In neighbourhoods, open street events— where streets are made into temporary public spaces by blocking out car and motor vehicle traffic and allowing people to walk, jog, play and cycle—built the confidence of women, children, and new cyclists.
Cities such as Jabalpur, New Town Kolkata hosted cycle repair clinics to make cycle service accessible and affordable, encouraging more people to come on to the streets.
As a direct impact of these pilots, many RWAs demanded cycling-friendly neighbourhoods from their city authorities.
4. Empowering women to cycle
Many cities including Nashik, New Town Kolkata, and Bengaluru hosted cycle training camps for older women, boosting their confidence to cycle.
To improve access to cycles, Kohima, Rajkot, and Chandigarh launched cooperative cycle rental schemes and public bicycle sharing systems in neighbourhoods.
These initiatives were particularly empowering for women, giving them an affordable means to move freely in their cities.
5. Changing everyday behaviour through campaigns
Cities such as Rajkot and Jabalpur launched Cycle2Work campaigns, where senior officials of the government pedalled to office to inspire citizens to cycle.
In Rajkot, the city distributed cycles to employees, awarded them for their efforts, and regularly showcased the carbon offset they had achieved through cycling. Other business organisations also embraced the Cycle2Work campaign, offering incentives to employees, inducing a shift to cycling.
To ensure sustained efforts on the front, cities are also setting up departments focused on cycling with the help of transport experts and government stakeholders. Over 30 cities have initiated work to adopt a Healthy Streets Policy, which sets out the vision, goals, and the steps required to transform city streets into safe, attractive, and comfortable spaces for walking and cycling. Having tested and learnt from these pilots, cities are now developing cycling plans to scale-up these initiatives across their cities to achieve the goals set out in the policy. This will lead the way for different government departments and citizens to work together towards a walking and cycling-friendly nation.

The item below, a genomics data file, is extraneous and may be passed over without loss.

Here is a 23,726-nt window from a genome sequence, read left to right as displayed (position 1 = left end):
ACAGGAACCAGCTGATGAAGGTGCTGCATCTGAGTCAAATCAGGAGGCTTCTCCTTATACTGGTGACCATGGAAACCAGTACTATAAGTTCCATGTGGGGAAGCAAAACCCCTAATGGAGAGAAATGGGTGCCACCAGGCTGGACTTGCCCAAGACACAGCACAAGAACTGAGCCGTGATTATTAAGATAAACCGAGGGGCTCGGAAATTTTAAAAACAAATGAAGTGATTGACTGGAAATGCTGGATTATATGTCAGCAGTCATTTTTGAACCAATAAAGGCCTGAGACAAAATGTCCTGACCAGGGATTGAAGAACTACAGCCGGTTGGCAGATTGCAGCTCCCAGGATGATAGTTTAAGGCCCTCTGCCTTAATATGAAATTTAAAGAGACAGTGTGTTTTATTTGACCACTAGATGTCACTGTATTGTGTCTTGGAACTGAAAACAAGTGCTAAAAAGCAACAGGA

As a part of their post Covid recovery plans, cities across the world are quickly testing cycling infrastructure and then making it permanent to rebuild. The pandemic has also highlighted the need for affordable and sustainable options for women’s mobility to compete in a post-COVID 19 economy. Cycling can play an important role to address this as a sustainable and equitable mode of transport. Moreover, in the future, cities must become compact and inclusive, to meet the needs of all residents within 15 minutes by walk, cycle, and public transport. This will reduce carbon emissions, increase safety, and enhance liveability.
The pandemic is an opportunity for cities to reinvent themselves. Through quick and easy interventions, more Indian cities can support the vulnerable population during this crisis, while also strengthening social, economic, and environmental development. As per reports, As per ITDP, Investments in cycling infrastructure have economic benefits of up to 5.5 times the initial investment. Cycling for short distances can result in an annual benefit of INR 1.8 trillion to the Indian economy. Indian cities must prioritise cycling, walking, and public transport to build resilience to face future pandemics but to also effectively tackle climate change.
“2020 ignited India’s cycling revolution. Cities and citizens joined hands, for the first time, to test, learn and scale up ideas to make their cities a cycling haven. The results have been resounding: more people are cycling now, city officials and public representatives are leading by example—cycling to work— and States are backing this with investments. I encourage cities to expand their work and inspire others to join the movement.”